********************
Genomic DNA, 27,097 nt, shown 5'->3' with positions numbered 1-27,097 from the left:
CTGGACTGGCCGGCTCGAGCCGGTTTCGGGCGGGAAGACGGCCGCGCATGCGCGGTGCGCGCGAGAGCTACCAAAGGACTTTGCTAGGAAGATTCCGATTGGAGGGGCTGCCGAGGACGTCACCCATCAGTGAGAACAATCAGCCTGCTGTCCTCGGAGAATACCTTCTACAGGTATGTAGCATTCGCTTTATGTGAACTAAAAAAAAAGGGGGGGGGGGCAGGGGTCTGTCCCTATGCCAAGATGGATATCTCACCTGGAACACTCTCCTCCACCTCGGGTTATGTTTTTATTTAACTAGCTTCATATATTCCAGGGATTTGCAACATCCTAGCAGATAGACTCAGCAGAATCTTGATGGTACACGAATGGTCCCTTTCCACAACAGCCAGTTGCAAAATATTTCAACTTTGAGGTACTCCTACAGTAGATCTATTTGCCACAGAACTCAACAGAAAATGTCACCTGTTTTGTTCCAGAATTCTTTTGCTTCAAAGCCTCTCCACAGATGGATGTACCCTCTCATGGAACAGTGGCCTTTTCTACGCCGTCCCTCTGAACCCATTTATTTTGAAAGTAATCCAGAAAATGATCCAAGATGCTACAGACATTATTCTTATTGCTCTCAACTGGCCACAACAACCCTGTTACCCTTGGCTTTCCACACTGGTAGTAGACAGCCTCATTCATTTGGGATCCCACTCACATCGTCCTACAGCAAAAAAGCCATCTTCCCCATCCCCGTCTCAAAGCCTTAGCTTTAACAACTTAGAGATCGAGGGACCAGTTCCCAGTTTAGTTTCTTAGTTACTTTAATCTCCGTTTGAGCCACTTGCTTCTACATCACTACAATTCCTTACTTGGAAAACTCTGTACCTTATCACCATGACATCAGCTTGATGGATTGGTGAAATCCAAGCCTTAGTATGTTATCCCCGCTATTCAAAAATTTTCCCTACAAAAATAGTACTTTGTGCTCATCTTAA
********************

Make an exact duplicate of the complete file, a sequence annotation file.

Genomic DNA, 27,097 nt, shown 5'->3' with positions numbered 1-27,097 from the left:
CTGGACTGGCCGGCTCGAGCCGGTTTCGGGCGGGAAGACGGCCGCGCATGCGCGGTGCGCGCGAGAGCTACCAAAGGACTTTGCTAGGAAGATTCCGATTGGAGGGGCTGCCGAGGACGTCACCCATCAGTGAGAACAATCAGCCTGCTGTCCTCGGAGAATACCTTCTACAGGTATGTAGCATTCGCTTTATGTGAACTAAAAAAAAAGGGGGGGGGGGCAGGGGTCTGTCCCTATGCCAAGATGGATATCTCACCTGGAACACTCTCCTCCACCTCGGGTTATGTTTTTATTTAACTAGCTTCATATATTCCAGGGATTTGCAACATCCTAGCAGATAGACTCAGCAGAATCTTGATGGTACACGAATGGTCCCTTTCCACAACAGCCAGTTGCAAAATATTTCAACTTTGAGGTACTCCTACAGTAGATCTATTTGCCACAGAACTCAACAGAAAATGTCACCTGTTTTGTTCCAGAATTCTTTTGCTTCAAAGCCTCTCCACAGATGGATGTACCCTCTCATGGAACAGTGGCCTTTTCTACGCCGTCCCTCTGAACCCATTTATTTTGAAAGTAATCCAGAAAATGATCCAAGATGCTACAGACATTATTCTTATTGCTCTCAACTGGCCACAACAACCCTGTTACCCTTGGCTTTCCACACTGGTAGTAGACAGCCTCATTCATTTGGGATCCCACTCACATCGTCCTACAGCAAAAAAGCCATCTTCCCCATCCCCGTCTCAAAGCCTTAGCTTTAACAACTTAGAGATCGAGGGACCAGTTCCCAGTTTAGTTTCTTAGTTACTTTAATCTCCGTTTGAGCCACTTGCTTCTACATCACTACAATTCCTTACTTGGAAAACTCTGTACCTTATCACCATGACATCAGCTTGATGGATTGGTGAAATCCAAGCCTTAGTATGTTATCCCCGCTATTCAAAAATTTTCCCTACAAAAATAGTACTTTGTGCTCATCTTAA